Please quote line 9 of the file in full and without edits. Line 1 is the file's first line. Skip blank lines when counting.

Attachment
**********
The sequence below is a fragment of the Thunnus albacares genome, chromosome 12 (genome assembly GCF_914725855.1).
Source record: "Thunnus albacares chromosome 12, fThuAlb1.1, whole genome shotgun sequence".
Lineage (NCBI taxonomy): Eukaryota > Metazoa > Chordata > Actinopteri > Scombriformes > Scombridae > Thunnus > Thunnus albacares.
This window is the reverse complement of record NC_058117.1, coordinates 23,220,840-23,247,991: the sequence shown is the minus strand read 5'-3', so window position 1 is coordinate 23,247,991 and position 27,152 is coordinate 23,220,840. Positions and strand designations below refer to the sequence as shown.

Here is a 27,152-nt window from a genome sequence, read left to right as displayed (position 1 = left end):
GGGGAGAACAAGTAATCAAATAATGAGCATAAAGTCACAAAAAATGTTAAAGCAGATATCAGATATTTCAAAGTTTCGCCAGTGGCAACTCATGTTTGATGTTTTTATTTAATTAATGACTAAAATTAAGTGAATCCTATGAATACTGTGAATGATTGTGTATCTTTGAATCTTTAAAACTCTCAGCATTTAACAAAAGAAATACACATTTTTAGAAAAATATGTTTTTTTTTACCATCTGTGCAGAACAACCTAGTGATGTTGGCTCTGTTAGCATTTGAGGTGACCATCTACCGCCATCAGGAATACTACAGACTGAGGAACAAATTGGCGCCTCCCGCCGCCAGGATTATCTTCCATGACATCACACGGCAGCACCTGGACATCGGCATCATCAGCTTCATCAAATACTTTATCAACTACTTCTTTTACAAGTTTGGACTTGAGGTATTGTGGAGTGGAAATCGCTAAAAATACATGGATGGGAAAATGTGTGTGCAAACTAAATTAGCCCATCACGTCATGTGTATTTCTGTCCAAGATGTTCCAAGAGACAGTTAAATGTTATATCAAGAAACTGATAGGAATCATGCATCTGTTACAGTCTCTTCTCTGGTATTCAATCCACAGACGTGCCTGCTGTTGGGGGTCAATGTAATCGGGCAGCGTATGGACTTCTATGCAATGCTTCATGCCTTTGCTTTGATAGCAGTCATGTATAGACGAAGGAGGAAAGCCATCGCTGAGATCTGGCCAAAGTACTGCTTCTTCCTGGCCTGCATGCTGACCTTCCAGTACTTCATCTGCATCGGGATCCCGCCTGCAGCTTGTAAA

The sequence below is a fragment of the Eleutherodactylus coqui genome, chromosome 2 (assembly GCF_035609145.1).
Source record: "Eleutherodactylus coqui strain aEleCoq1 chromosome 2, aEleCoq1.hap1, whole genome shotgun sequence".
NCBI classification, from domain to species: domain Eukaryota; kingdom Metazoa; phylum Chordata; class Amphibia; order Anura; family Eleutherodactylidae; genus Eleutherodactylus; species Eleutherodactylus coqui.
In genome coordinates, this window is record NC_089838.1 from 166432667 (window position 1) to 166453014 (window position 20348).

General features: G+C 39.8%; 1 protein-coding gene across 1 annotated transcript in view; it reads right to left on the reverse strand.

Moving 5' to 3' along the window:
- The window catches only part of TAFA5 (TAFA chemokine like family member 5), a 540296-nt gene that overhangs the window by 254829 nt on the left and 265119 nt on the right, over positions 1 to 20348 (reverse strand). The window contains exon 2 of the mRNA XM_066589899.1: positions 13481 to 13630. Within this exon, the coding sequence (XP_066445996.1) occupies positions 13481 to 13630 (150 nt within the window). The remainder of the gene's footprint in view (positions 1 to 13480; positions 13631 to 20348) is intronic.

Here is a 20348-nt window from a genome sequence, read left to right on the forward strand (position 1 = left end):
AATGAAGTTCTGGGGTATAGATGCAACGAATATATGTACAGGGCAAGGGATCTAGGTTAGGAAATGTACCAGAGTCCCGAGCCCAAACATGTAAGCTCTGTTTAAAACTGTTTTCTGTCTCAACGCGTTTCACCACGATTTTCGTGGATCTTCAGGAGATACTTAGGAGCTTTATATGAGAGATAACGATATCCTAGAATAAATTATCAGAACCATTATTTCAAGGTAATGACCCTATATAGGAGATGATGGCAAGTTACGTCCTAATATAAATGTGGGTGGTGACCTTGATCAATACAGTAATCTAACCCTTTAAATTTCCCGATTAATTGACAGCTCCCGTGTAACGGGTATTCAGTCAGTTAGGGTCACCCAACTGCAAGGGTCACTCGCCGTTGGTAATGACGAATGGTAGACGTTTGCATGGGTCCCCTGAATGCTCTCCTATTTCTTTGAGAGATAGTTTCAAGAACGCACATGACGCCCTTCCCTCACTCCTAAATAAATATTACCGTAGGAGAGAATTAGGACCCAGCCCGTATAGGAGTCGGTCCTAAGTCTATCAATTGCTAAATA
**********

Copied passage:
NCBI classification, from domain to species: domain Eukaryota; kingdom Metazoa; phylum Chordata; class Amphibia; order Anura; family Eleutherodactylidae; genus Eleutherodactylus; species Eleutherodactylus coqui.